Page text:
Cross-cultural difference are not only refers to verbal communication, but also existed in all sorts of human activities between foreigner tourist and local hosts. Non-verbal behaviour is a significant element for a tourist because it is easier to be noticed and understood than verbal communication. Researchers believed that most of the message is communicated through non-verbal language in terms of posture, gesture and facial expression. What is more, the behaviours of greeting, formality as well as body touching are important means of non-verbal communication which are reflected by tourists.
Non-verbal communication is an important factor that tourism hosts have to take into consideration. Likewise the verbal communication which is indispensable, to tourism hosts, non-verbal communication is important as well. For instance, for Chinese people, there is not too much body touch between male and female. They prefer to smile and pad without touching. The only touching is hands shaking while first meet which is widely being accepted recently. Therefore, hosts should avoid much body contact. This names cards which be considered the representation of person’s face should fully aware by hosts. It is suggested to “pass them with two hands” as well as “accept them in a similar fashion” when give name cards to customers. Meanwhile, they should be accepted respectfully and reading carefully the names cards of their customers, which is a sort of etiquette in international business. It is better, especially for tourists who from Japan and Korea, to pass and receive all the objects to use both hands. What is more, gesture in terms of a kind of body language can easily be identified by hosts. People from different cultural backgrounds have different speculations of body languages. Several examples are provided below which present the different features of body languages of Asian people.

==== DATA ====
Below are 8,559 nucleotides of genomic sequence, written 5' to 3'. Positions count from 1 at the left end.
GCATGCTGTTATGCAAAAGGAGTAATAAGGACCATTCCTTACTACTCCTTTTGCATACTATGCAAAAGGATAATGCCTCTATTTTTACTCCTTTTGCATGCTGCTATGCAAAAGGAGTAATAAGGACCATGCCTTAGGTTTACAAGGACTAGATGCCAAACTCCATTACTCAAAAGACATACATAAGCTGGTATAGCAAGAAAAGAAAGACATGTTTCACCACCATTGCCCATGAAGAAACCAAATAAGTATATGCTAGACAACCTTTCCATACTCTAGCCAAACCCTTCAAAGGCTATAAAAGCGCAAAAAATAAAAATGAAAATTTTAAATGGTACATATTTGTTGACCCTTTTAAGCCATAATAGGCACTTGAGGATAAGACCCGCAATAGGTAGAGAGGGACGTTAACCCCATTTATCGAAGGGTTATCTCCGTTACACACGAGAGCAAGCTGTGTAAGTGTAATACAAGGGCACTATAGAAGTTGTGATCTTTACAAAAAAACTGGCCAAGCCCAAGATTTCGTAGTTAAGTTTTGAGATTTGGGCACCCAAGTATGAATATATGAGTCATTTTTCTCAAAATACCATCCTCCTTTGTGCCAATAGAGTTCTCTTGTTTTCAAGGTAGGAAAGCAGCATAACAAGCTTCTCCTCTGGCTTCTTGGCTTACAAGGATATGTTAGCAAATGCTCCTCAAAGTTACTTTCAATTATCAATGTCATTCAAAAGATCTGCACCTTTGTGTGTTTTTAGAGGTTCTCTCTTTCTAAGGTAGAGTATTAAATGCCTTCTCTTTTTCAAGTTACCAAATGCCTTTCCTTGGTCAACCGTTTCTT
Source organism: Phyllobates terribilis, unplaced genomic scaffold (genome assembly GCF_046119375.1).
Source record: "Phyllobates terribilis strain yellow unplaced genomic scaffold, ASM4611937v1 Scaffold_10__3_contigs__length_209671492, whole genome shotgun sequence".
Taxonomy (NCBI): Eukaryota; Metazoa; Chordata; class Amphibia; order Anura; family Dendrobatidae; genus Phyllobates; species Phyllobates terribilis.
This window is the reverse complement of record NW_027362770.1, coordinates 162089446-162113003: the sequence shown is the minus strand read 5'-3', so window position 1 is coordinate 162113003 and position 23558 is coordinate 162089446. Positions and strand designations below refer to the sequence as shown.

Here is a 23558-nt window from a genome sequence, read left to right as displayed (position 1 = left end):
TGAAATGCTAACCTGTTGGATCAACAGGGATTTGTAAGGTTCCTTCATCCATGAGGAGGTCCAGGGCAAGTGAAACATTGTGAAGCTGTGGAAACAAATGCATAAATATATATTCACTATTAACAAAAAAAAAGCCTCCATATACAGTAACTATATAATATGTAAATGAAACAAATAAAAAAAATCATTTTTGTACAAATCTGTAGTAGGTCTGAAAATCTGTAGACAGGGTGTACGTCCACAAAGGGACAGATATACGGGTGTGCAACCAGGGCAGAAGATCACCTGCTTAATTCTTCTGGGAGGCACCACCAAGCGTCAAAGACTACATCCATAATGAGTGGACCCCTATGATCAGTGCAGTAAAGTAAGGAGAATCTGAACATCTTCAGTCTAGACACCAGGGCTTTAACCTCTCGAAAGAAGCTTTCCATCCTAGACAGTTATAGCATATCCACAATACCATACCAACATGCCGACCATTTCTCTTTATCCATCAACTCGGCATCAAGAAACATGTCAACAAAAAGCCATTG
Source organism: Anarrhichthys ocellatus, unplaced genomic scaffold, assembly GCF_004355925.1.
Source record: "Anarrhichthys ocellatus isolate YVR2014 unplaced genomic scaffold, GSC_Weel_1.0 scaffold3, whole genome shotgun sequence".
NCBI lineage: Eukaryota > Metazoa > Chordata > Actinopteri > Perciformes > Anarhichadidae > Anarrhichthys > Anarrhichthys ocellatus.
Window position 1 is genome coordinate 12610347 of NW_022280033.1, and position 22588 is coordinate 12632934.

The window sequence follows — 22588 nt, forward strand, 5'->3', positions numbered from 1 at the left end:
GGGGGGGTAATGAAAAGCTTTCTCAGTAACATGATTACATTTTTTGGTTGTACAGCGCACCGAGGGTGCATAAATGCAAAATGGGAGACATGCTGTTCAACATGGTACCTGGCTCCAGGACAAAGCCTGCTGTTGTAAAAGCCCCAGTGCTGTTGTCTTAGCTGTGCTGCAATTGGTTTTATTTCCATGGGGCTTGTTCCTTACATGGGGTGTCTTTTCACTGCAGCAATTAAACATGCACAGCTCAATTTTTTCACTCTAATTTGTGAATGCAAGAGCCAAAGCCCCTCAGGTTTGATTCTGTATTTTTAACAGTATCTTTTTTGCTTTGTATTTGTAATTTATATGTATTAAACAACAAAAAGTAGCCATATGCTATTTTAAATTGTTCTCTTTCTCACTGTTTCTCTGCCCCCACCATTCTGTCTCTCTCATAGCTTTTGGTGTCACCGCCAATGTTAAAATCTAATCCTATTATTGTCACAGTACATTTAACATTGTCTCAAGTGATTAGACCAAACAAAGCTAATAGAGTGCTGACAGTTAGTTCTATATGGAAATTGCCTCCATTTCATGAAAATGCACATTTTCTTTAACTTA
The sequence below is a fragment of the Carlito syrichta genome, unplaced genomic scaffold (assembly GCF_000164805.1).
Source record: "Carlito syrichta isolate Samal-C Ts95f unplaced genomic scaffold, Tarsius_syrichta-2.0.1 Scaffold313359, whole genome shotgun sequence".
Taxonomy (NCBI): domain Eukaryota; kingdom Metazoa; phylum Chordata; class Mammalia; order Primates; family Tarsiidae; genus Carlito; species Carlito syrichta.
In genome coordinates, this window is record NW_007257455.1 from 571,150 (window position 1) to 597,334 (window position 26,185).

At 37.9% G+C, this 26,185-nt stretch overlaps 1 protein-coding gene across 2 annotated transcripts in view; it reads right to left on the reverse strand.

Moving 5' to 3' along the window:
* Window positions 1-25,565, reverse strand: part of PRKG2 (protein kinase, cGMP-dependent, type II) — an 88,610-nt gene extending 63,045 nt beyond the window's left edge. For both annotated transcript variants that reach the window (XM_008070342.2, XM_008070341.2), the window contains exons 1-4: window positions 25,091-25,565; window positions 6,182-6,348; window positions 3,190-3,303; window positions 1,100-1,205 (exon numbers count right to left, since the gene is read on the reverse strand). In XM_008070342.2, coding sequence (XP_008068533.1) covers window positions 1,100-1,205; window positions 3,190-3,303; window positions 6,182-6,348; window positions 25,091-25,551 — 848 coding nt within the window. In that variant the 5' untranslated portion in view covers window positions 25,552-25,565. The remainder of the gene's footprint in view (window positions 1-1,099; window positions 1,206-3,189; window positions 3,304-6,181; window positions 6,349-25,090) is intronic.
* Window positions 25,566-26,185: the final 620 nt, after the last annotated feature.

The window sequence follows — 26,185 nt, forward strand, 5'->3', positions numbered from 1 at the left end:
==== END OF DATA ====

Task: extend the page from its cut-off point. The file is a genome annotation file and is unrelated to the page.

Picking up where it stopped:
Sucking air through the teeth occurs when something is surprising or difficult. In China it is best to change the request to avoid the embarrassment of having to say “No”. The host always has his back to the door while the chief guset faces the door. To beckon someone, the palm faces downward and the fingers are moved in a scratching motion. Bones are often left alongside the dish. When finished eating the custom is to place the chopsticks parallel across the bowl.
Indonesians rarely disagree in public and will laugh together and hold them over their heads. Guests do not drink until the host begins. Where the table is large, rapping the knuckles on the table is a form of restaurants people may share tables.
Direct eye contact can be seen as intimidating. Bowing in greeting is customary. Waving the hand in front of the face signals “I don’t know”or “I don’t understand”. A waiter’s attention is attracted by catching his eye and dipping the head. Listening without interruption is polite. A Japanese person wearing a mask in public probably has a cold.
The Western gesture for “come here” is only used for dogs. To beckon someone in Korea the arm is extended, palm down and a scratching motion is used. Drunkenness is quickly forgiven.